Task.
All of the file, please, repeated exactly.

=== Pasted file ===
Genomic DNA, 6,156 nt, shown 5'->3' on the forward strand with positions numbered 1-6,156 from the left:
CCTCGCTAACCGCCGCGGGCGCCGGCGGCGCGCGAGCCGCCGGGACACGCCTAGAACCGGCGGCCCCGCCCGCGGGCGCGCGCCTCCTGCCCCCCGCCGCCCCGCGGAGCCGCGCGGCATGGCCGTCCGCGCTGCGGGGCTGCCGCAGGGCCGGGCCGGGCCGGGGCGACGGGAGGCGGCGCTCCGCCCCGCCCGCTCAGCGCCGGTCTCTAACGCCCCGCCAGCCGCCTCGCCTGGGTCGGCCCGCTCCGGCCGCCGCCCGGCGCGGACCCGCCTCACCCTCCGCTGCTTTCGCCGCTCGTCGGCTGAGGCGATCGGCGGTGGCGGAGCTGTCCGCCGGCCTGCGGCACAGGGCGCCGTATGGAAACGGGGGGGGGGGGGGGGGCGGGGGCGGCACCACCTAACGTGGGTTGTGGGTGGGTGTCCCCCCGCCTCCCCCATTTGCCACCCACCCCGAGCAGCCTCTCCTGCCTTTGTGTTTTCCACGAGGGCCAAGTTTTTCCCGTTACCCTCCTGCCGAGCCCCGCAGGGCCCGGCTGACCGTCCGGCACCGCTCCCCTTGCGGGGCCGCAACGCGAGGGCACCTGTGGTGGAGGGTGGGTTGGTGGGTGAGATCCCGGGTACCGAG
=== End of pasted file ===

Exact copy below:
Genomic DNA, 6,156 nt, shown 5'->3' on the forward strand with positions numbered 1-6,156 from the left:
CCTCGCTAACCGCCGCGGGCGCCGGCGGCGCGCGAGCCGCCGGGACACGCCTAGAACCGGCGGCCCCGCCCGCGGGCGCGCGCCTCCTGCCCCCCGCCGCCCCGCGGAGCCGCGCGGCATGGCCGTCCGCGCTGCGGGGCTGCCGCAGGGCCGGGCCGGGCCGGGGCGACGGGAGGCGGCGCTCCGCCCCGCCCGCTCAGCGCCGGTCTCTAACGCCCCGCCAGCCGCCTCGCCTGGGTCGGCCCGCTCCGGCCGCCGCCCGGCGCGGACCCGCCTCACCCTCCGCTGCTTTCGCCGCTCGTCGGCTGAGGCGATCGGCGGTGGCGGAGCTGTCCGCCGGCCTGCGGCACAGGGCGCCGTATGGAAACGGGGGGGGGGGGGGGGGCGGGGGCGGCACCACCTAACGTGGGTTGTGGGTGGGTGTCCCCCCGCCTCCCCCATTTGCCACCCACCCCGAGCAGCCTCTCCTGCCTTTGTGTTTTCCACGAGGGCCAAGTTTTTCCCGTTACCCTCCTGCCGAGCCCCGCAGGGCCCGGCTGACCGTCCGGCACCGCTCCCCTTGCGGGGCCGCAACGCGAGGGCACCTGTGGTGGAGGGTGGGTTGGTGGGTGAGATCCCGGGTACCGAG